HSBC to raise money in Chinese currency in London
HSBC is to raise money in London in the Chinese currency, becoming the first business to issue a benchmark bond outside mainland China or Hong Kong.
Chancellor George Osborne has said it is a step towards London being the top Western trading hub in the yuan, also called the renminbi.
HSBC said it would be raising more than 1bn yuan (£100m) with its three-year bond.
China is taking steps to make the yuan a global, convertible currency.
The three-year bond is being referred to in the markets as a Dim Sum bond, which was previously the term used for yuan-denominated bonds issued in Hong Kong, and be listed on the London Stock Exchange.
It comes after China over the weekend loosened its currency controls in a move that may spur gains in the value of the yuan.
From Monday, the yuan is able to fluctuate up to 1% in trading against the US dollar from a fixed price set by the central bank, the People's Bank of China said.
Treasury Secretary Timothy Geithner on Wednesday described China's decision as "very significant".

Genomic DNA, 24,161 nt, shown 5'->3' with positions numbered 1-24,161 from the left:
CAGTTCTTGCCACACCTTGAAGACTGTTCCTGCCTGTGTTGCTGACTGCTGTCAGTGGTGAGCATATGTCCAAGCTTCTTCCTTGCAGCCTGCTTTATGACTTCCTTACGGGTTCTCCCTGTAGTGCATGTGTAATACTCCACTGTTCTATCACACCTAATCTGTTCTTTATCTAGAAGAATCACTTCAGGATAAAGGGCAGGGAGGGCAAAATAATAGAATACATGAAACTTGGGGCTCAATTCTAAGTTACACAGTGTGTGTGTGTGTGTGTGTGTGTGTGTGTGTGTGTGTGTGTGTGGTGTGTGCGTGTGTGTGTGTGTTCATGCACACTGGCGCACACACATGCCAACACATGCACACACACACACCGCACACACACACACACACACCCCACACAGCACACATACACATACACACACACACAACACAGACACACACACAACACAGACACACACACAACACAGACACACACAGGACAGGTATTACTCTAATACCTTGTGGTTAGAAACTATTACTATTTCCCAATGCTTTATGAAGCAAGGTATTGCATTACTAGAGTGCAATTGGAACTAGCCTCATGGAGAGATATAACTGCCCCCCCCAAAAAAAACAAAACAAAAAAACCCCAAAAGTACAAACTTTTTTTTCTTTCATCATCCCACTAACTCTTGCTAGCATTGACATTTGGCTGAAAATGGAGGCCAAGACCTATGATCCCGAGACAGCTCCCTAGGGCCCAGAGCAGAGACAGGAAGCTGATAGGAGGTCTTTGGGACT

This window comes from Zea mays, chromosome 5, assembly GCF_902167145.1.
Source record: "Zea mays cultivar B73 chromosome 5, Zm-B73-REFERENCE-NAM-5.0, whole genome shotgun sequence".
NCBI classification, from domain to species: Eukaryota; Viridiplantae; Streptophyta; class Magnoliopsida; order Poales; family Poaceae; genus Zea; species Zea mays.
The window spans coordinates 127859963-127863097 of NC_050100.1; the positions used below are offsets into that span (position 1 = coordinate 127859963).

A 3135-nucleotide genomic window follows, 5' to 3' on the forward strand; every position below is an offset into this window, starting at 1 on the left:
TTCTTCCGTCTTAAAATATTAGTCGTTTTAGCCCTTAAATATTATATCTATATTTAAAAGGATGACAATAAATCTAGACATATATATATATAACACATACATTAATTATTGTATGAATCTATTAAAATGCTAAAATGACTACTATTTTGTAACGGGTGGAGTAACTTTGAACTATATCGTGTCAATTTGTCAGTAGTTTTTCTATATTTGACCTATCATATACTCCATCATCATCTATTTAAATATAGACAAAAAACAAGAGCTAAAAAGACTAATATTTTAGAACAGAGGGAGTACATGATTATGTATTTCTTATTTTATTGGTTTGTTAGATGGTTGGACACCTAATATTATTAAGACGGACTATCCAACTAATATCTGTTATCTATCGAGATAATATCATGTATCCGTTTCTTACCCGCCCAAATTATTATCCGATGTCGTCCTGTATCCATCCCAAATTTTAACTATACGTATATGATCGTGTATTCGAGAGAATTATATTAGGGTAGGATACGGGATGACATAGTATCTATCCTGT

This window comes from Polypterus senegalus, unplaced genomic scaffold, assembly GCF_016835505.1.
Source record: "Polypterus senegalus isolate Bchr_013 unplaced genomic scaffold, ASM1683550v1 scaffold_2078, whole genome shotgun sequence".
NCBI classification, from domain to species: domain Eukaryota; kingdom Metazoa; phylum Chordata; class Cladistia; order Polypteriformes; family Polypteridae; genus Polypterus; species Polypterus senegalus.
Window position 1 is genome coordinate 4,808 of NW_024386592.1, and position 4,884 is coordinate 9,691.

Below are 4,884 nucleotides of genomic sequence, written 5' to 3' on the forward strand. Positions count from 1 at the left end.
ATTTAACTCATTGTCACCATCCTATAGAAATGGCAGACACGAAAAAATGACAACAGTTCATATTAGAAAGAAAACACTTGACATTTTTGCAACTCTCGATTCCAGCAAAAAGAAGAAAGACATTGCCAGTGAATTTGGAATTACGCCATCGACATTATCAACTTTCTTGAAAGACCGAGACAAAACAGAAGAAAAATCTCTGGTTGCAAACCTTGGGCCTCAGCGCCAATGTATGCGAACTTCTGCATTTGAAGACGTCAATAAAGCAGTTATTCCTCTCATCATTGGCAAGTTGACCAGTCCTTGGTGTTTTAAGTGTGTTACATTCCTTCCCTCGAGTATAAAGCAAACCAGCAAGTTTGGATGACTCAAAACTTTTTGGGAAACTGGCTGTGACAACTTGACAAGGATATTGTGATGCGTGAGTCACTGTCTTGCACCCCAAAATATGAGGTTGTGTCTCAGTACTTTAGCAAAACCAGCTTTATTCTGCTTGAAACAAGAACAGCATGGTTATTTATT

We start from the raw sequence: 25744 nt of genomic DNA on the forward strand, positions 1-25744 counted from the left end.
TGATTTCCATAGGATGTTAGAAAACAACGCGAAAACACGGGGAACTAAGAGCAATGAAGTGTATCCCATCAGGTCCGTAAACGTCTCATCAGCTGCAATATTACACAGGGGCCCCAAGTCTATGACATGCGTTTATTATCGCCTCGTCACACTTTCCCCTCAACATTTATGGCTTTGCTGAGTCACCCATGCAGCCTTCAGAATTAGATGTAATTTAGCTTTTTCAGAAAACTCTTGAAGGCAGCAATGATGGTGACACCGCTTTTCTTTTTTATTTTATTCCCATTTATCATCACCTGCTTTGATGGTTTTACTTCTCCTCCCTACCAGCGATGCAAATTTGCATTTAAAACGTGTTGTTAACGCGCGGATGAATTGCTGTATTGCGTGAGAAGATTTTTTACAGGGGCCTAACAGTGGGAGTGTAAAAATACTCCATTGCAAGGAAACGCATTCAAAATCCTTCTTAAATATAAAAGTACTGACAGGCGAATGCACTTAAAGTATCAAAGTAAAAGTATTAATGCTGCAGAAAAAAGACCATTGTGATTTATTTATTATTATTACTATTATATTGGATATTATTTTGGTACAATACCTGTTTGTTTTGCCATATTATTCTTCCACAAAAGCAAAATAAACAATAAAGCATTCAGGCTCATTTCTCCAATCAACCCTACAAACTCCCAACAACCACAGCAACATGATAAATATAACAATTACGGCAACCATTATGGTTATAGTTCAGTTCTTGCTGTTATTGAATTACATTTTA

"They are on the right path," he said. "They are planning to still move further. I think they recognise they have to go further."
HSBC currency strategist David Bloom told the BBC that it was "a very exciting event" for the City as a trading centre.
It also signalled the emergence of the yuan as an internationally important currency, he said.
"There is something very exciting happening outside the European crisis that we have been living through and that is the Chinese opening up their economy."
HSBC said that while the London bond was the first internationally-recognised bond outside mainland China and Hong Kong, HSBC Middle East had issued a yuan bond in Dubai earlier in the year.
The bond issue in London is possible because of agreements between the British and Chinese governments in 2011.
Mr Osborne said: "Let me be clear: London is not in competition with Hong Kong, it is a complement, providing a Western hub for renminbi business."
There were yuan deposits worth more than 109bn in London at the end of 2011, according to figures provided by the Treasury.
There has been some surprise among investors that HSBC has chosen to raise the money for itself rather than for a client, as the bank would be able to raise it considerably more cheaply through other avenues such as inter-bank borrowing.
But according to Mr Bloom: "HSBC want it and they want it bad. China is opening financial services to the world and the question is do you want to be part of it or not? And the answer is yes we do".